A report proposes a high-temperature- resistant solar sail with an areal mass density less than 1 g/m2, for a spacecraft that would approach the Sun to within a distance of 0.2 astronomical unit (≈3 × 107 km). The sail would be made in multiple segments of a carbon microtruss fabric held in a network of tensioned lines. The segments and network would be designed to minimize tension in the fabric. The porosity of the fabric would be tailored so that to photons, the fabric would behave as though it were solid. Reflective metal surface films could be attached to the fabric. In advanced versions, the fabric could be directly coated with metal, or, alternatively, the fabric surface would be the sail surface and there would be no metal layer. The sail fabric would be wrapped around a sail cylinder and deployed by use of centrifugal force. A separate structure next to the sail cylinder would contain most of the deployment hardware and would be ejected after deployment of the sail to reduce the mass staying with the sail.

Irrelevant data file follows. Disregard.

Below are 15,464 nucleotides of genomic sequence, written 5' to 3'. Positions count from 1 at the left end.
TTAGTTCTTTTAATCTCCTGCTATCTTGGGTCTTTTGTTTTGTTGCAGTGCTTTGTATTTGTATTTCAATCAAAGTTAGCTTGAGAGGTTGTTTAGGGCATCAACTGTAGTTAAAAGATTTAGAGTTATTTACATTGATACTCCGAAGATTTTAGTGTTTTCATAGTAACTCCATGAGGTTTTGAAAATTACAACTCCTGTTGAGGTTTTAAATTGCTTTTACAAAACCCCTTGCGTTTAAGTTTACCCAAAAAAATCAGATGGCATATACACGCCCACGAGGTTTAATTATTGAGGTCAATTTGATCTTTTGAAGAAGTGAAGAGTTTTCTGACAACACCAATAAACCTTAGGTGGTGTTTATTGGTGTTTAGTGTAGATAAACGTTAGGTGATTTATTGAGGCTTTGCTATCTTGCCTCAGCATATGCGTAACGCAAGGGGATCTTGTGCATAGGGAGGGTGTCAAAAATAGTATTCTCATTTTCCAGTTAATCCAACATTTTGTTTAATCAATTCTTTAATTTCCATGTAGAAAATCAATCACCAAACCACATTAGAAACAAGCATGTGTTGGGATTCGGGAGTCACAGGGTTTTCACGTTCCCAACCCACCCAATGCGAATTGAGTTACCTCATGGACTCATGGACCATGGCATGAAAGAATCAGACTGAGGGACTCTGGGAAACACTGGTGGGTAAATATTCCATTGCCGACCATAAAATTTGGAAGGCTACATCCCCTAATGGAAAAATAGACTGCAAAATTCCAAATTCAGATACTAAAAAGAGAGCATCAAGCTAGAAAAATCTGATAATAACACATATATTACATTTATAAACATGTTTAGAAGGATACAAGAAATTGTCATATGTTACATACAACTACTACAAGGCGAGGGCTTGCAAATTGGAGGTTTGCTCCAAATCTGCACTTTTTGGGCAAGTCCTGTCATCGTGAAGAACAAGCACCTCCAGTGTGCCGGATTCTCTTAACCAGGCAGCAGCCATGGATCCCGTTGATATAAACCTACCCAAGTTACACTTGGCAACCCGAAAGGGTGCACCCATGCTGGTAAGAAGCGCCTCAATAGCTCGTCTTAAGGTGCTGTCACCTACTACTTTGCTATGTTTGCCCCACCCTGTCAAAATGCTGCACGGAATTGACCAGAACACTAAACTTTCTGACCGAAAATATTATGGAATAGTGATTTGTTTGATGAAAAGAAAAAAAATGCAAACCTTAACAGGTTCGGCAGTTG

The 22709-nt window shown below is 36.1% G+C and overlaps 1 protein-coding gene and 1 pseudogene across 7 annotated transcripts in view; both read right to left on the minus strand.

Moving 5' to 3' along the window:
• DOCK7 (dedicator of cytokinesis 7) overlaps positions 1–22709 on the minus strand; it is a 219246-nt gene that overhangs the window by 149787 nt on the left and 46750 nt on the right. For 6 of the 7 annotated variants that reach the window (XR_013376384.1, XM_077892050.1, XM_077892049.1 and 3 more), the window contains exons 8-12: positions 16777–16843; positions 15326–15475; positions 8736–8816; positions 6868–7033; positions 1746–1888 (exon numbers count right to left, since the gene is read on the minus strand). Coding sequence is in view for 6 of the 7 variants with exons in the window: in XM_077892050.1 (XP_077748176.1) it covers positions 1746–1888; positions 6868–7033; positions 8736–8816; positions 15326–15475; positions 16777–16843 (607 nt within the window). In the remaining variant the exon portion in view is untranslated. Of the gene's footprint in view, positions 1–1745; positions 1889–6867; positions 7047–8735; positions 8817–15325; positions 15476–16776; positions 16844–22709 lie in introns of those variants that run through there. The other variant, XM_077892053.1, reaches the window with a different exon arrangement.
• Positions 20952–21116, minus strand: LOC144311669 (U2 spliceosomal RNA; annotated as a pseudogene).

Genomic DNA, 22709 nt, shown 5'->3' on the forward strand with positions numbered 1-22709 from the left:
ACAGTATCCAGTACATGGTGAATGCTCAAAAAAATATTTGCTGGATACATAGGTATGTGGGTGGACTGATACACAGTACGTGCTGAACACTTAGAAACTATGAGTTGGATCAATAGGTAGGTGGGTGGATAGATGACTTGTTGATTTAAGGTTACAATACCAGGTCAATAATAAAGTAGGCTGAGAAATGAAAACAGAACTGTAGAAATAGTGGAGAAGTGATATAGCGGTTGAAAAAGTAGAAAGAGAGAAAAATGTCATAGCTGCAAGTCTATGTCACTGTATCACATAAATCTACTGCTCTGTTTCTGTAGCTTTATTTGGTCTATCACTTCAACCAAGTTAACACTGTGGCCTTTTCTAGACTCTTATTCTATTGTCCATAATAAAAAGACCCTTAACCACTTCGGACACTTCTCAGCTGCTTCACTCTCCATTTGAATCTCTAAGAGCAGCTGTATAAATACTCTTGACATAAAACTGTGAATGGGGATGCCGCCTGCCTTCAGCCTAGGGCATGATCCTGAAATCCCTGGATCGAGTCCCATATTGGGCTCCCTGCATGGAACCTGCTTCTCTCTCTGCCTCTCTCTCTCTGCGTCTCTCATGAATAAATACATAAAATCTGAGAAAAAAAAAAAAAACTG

This work was done by Charles Garner, Stephanie Leifer, Timothy Knowles, and William Layman of Caltech for NASA’s Jet Propulsion Laboratory.

This Brief includes a Technical Support Package (TSP).
Lightweight Solar Sail for a Spacecraft Flying Near the Sun

(reference NPO-20854) is currently available for download from the TSP library.

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This article first appeared in the October, 2002 issue of NASA Tech Briefs Magazine.

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